I have often heard it said from people that design and build their own homes that you don’t really get it right until you build your third house!
Now that would be a luxury wouldn’t it? To get three chances to design your own house.
There is also a saying among builders “Measure twice – Cut Once”
The point about this is that you need to really plan beforehand. By planning I don’t mean a set of elaborate plans copied from some fancy magazines. Here are some handy tips for designing a house from personal experience.
- Brainstorm: With your spouse, partner and/or children, write down all of the thing you will be doing in your new home. Use verbs rather than nouns. e.g. sleeping, eating, playing rather that bedroom, dining room or play room. Think in terms of “spaces”. This is the space for eating, sleeping etc. Ideally use a mind map. Be creative. Don’t rule anything out just yet based on cost or planning restrictions. Start off big and scale down as necessary later on.
- Design from the inside out: Most people look at how other people’s houses look like as they drive past. You will be living in your house. Most of the time you will be inside looking out. A friend of mine, architect Peter Cowman used a concept called the “headspace” which was a mock-up of you house plan large enough for you to put you head in underneath and look out though the doors and windows.
- Design with you senses:
- Sight is the most obvious one, views of course are important but also light.
- Hearing: Are there noises that you want to avoid like traffic or noises that are pleasing. Is it possible to provide a buffer from noise pollution by planting trees which in turn will attract birds.
- Smell: If you live in a natural house like me, your home will have a beautiful aroma. Be concious of aromas and smells that will be present in your new home. Also plan to avoid odours.
- Touch: How will your house feel? Concrete-built house will be cold to touch. What will it be like to walk barefoot in your home. Timber can be pleasing but sometimes heavily varnished wood can feel cold do perhaps consider underfloor heating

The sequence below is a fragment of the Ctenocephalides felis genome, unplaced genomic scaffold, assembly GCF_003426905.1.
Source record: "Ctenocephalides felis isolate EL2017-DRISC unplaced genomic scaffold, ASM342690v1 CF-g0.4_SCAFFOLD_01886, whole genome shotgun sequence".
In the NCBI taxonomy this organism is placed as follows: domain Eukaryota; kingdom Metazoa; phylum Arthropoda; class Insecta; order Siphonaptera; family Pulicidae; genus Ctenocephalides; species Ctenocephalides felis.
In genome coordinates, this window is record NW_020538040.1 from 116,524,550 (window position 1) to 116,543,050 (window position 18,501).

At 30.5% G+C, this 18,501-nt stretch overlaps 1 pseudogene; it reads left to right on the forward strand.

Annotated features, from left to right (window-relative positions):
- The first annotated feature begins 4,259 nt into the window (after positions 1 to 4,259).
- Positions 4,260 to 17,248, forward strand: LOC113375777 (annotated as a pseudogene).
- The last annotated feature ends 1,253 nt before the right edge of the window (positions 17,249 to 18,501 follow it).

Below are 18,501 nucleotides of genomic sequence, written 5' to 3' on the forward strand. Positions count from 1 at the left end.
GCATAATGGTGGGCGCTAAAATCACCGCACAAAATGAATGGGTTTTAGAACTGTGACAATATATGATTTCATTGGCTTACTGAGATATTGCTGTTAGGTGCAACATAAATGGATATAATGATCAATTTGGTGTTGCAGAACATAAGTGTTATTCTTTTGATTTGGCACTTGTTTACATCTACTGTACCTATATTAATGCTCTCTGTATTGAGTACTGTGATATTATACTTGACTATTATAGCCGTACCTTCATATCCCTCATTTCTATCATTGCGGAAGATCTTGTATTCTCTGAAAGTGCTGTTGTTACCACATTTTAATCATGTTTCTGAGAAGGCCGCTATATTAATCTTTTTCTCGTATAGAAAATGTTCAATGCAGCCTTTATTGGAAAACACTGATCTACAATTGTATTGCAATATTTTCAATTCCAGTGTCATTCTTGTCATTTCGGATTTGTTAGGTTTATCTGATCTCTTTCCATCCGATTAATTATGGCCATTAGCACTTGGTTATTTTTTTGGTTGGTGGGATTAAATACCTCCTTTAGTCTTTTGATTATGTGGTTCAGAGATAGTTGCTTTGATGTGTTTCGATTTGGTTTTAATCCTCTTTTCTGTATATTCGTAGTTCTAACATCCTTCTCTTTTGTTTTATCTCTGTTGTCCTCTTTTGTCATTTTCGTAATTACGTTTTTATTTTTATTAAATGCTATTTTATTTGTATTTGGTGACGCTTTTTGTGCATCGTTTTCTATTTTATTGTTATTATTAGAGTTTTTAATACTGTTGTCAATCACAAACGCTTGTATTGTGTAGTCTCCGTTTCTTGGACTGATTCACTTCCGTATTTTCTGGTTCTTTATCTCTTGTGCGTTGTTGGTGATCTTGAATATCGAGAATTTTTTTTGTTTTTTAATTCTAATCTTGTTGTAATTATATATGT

- Taste: Well unless you are thinking of using gingerbread dough as a building material, you won’t be able to taste your house. You will however be spending quite a bit of time eating so consider creating a connection between food and your home by having a garden or by planting indoors.
- Sixth Sense: OK even if you are not into the paranormal, do try and get a feel for the site that you will be building on. Notice buildings that you visit like the bank or church. What is the feeling that you would like to have in your home. Some houses that I have visited feel more like shopping malls or art galleries than homes.
- Visualise: Try and visualise yourself living in your home not just to when you move in but also when you are older. If you have children or plan to have children how will the house be for them. What if your circumstances change such as unemployment. Is there a space in the house that you could set up a small business.
- When you complete the brainstorming process, try and group ideas and activities and start to create spaces for activities. Remember not every activity needs a separate room.
- Scale down: Your first attempt at sketching a plan is likely to send your project flying over budget. But consider “Occam’s razor” and cut out what you don’t need. Do you really need five bathrooms! Are there more fun things that could be achieved with just two or even one? Corridors are wasted space in a home? Eating can be so much more fun in a large kitchen rather than in a separate dining room (unless of course you have a team of servants!) Larger houses involve more expense in heating and cleaning.
- You might not consider yourself an environmentalist but that is no reason to avoid the writing on the wall. Sustainable construction will be cheaper in the long run by far and you might retain some respect from your children and grandchildren for “doing the right thing”